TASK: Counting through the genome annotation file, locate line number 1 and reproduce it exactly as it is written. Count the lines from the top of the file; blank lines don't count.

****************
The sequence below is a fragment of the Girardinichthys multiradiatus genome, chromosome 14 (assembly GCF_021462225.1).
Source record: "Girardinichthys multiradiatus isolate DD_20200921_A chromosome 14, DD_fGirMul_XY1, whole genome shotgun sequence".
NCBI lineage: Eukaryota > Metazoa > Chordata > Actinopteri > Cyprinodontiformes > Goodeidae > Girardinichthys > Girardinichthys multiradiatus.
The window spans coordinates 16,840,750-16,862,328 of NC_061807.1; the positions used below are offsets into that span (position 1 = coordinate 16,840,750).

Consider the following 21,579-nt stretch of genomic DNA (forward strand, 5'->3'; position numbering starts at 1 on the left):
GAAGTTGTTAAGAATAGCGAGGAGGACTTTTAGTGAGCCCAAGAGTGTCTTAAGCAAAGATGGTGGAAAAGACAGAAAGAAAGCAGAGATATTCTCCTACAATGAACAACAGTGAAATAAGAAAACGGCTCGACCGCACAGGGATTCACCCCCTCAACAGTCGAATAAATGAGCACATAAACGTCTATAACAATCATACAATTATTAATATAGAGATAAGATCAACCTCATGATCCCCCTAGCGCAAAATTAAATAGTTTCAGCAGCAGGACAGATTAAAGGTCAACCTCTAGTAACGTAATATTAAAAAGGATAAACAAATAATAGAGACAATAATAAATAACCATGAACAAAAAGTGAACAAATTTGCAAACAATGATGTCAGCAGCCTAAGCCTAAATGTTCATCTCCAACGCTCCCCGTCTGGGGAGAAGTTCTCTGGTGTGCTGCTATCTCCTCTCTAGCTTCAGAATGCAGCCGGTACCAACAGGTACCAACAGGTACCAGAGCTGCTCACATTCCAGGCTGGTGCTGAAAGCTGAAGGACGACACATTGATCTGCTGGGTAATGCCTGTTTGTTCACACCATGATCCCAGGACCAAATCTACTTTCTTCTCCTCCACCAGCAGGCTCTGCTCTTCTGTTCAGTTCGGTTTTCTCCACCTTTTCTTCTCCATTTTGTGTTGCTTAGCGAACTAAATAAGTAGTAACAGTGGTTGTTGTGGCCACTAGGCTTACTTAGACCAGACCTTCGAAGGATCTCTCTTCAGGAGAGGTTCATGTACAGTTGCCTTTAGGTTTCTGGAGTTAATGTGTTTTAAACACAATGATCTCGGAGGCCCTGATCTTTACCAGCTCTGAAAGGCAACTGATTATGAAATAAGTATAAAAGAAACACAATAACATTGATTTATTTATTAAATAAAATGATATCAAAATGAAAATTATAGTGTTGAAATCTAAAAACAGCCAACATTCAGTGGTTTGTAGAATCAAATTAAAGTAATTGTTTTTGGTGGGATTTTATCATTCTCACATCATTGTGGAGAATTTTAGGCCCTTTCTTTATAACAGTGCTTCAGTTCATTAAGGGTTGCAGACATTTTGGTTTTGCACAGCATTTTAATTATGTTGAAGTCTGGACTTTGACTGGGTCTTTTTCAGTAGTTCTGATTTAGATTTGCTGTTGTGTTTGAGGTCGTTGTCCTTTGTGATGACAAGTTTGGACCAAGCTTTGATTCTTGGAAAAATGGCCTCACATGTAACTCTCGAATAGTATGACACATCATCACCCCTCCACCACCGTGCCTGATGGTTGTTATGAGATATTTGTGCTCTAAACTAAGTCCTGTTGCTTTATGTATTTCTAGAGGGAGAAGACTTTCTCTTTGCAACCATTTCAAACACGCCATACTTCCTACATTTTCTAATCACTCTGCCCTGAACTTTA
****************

The sequence below is a fragment of the Girardinichthys multiradiatus genome, chromosome 14 (assembly GCF_021462225.1).